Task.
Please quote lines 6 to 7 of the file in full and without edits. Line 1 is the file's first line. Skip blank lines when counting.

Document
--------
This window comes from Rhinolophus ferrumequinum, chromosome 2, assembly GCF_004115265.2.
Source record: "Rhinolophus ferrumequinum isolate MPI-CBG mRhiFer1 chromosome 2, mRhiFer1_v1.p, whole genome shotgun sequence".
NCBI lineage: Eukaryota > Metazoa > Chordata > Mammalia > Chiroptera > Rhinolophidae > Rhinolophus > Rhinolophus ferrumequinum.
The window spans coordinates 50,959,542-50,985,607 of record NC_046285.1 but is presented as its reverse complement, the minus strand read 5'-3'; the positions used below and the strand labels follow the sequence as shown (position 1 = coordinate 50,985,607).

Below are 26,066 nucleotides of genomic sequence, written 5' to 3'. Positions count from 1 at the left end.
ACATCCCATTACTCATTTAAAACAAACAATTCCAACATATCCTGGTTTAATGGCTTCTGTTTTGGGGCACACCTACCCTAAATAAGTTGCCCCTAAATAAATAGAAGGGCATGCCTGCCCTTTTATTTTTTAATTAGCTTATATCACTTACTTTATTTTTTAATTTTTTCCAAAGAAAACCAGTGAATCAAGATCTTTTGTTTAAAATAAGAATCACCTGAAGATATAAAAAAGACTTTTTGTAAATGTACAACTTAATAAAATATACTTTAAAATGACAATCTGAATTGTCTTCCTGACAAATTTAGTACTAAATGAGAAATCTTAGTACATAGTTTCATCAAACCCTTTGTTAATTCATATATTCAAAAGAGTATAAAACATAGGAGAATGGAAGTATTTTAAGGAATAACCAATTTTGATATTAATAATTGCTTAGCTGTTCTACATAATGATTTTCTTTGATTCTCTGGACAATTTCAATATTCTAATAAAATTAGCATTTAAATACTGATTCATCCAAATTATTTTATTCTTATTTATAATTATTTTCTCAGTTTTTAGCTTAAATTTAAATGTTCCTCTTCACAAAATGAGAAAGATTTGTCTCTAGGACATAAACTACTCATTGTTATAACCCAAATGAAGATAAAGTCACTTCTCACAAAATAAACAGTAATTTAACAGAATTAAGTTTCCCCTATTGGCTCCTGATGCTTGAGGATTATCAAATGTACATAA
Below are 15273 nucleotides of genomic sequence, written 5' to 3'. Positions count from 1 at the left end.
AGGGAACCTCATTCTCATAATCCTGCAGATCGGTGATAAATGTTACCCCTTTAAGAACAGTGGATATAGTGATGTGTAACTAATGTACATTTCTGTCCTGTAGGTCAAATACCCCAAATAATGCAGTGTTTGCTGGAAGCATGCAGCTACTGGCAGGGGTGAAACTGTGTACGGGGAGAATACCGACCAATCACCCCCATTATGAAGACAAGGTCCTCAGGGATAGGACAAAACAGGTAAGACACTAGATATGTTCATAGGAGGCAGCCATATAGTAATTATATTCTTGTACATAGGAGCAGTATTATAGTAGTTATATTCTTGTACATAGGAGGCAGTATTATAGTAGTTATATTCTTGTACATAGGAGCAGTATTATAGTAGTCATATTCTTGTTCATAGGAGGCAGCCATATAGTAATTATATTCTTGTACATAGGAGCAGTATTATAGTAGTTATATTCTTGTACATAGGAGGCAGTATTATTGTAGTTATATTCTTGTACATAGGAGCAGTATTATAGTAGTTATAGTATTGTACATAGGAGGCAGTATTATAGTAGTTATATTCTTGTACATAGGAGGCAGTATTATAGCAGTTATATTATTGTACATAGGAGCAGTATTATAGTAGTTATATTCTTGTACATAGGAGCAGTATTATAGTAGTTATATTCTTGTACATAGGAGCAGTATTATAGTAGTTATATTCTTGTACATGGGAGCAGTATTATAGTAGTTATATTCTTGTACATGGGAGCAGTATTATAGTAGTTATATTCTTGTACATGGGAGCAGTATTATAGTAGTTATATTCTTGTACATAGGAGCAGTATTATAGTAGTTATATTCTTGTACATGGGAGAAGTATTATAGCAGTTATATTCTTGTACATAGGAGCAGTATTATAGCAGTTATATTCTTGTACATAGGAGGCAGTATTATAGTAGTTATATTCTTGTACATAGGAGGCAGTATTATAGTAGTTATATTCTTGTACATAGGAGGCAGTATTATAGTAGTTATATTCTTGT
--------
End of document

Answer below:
ACATCCCATTACTCATTTAAAACAAACAATTCCAACATATCCTGGTTTAATGGCTTCTGTTTTGGGGCACACCTACCCTAAATAAGTTGCCCCTAAATAAATAGAAGGGCATGCCTGCCCTTTTATTTTTTAATTAGCTTATATCACTTACTTTATTTTTTAATTTTTTCCAAAGAAAACCAGTGAATCAAGATCTTTTGTTTAAAATAAGAATCACCTGAAGATATAAAAAAGACTTTTTGTAAATGTACAACTTAATAAAATATACTTTAAAATGACAATCTGAATTGTCTTCCTGACAAATTTAGTACTAAATGAGAAATCTTAGTACATAGTTTCATCAAACCCTTTGTTAATTCATATATTCAAAAGAGTATAAAACATAGGAGAATGGAAGTATTTTAAGGAATAACCAATTTTGATATTAATAATTGCTTAGCTGTTCTACATAATGATTTTCTTTGATTCTCTGGACAATTTCAATATTCTAATAAAATTAGCATTTAAATACTGATTCATCCAAATTATTTTATTCTTATTTATAATTATTTTCTCAGTTTTTAGCTTAAATTTAAATGTTCCTCTTCACAAAATGAGAAAGATTTGTCTCTAGGACATAAACTACTCATTGTTATAACCCAAATGAAGATAAAGTCACTTCTCACAAAATAAACAGTAATTTAACAGAATTAAGTTTCCCCTATTGGCTCCTGATGCTTGAGGATTATCAAATGTACATAA
Below are 15273 nucleotides of genomic sequence, written 5' to 3'. Positions count from 1 at the left end.